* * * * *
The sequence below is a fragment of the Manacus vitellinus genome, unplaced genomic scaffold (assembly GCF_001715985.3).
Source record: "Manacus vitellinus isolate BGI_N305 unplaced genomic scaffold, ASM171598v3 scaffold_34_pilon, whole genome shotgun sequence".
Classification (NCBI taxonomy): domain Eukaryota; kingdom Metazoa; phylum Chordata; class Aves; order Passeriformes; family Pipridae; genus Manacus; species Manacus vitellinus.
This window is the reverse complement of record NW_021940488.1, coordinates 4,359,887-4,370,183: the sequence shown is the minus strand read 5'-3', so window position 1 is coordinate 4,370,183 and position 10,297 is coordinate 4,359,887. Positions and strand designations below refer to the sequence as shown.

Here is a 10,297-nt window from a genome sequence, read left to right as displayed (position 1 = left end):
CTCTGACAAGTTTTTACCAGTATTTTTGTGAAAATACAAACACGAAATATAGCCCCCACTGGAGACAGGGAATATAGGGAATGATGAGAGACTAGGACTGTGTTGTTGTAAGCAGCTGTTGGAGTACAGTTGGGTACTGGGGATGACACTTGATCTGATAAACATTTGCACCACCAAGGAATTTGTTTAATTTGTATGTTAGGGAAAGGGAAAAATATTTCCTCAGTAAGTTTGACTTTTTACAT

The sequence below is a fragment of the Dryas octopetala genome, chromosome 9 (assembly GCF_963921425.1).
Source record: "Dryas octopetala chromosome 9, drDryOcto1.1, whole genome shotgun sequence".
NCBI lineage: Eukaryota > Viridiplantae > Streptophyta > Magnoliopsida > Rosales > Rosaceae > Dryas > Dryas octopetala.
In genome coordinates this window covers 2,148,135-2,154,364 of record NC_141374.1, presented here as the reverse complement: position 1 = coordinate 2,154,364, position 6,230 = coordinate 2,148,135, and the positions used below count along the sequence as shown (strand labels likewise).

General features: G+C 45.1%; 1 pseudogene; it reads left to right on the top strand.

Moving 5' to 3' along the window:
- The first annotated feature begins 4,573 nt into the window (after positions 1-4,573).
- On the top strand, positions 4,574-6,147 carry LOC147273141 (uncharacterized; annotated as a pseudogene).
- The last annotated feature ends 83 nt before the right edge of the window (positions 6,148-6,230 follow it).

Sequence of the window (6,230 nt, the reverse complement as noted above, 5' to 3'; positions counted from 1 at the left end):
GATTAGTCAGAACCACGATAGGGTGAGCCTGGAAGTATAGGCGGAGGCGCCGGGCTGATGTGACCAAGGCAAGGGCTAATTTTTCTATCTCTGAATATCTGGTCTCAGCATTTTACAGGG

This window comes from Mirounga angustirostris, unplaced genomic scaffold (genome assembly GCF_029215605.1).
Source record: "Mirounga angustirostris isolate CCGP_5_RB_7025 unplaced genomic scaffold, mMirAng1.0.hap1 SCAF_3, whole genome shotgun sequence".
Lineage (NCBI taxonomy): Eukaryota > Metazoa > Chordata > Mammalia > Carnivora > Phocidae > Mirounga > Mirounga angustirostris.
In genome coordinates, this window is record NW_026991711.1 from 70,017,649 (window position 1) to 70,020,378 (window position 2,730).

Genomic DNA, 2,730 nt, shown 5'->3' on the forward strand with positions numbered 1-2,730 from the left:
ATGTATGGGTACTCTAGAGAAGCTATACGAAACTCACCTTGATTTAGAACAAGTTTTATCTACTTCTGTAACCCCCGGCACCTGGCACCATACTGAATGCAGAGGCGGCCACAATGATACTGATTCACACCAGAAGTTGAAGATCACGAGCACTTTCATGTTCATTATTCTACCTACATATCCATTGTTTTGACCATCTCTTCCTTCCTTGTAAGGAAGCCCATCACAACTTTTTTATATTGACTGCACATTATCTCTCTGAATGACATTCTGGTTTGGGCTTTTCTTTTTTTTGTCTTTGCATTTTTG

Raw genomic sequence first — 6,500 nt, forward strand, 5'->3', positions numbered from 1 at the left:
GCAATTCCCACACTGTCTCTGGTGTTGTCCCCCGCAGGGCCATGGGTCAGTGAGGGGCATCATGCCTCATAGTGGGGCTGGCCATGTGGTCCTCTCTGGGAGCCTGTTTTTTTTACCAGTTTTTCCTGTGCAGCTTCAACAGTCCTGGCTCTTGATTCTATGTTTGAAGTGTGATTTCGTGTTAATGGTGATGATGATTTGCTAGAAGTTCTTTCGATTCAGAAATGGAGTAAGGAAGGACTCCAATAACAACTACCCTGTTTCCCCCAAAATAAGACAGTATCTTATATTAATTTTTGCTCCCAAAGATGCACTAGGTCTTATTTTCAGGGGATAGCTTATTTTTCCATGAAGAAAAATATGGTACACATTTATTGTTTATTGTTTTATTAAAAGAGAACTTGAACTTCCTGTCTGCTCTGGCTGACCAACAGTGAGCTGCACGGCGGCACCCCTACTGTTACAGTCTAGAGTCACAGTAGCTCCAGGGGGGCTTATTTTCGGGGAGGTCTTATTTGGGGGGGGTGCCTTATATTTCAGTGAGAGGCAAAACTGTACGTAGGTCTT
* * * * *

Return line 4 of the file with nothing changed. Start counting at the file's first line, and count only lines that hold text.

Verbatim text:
This window is the reverse complement of record NW_021940488.1, coordinates 4,359,887-4,370,183: the sequence shown is the minus strand read 5'-3', so window position 1 is coordinate 4,370,183 and position 10,297 is coordinate 4,359,887. Positions and strand designations below refer to the sequence as shown.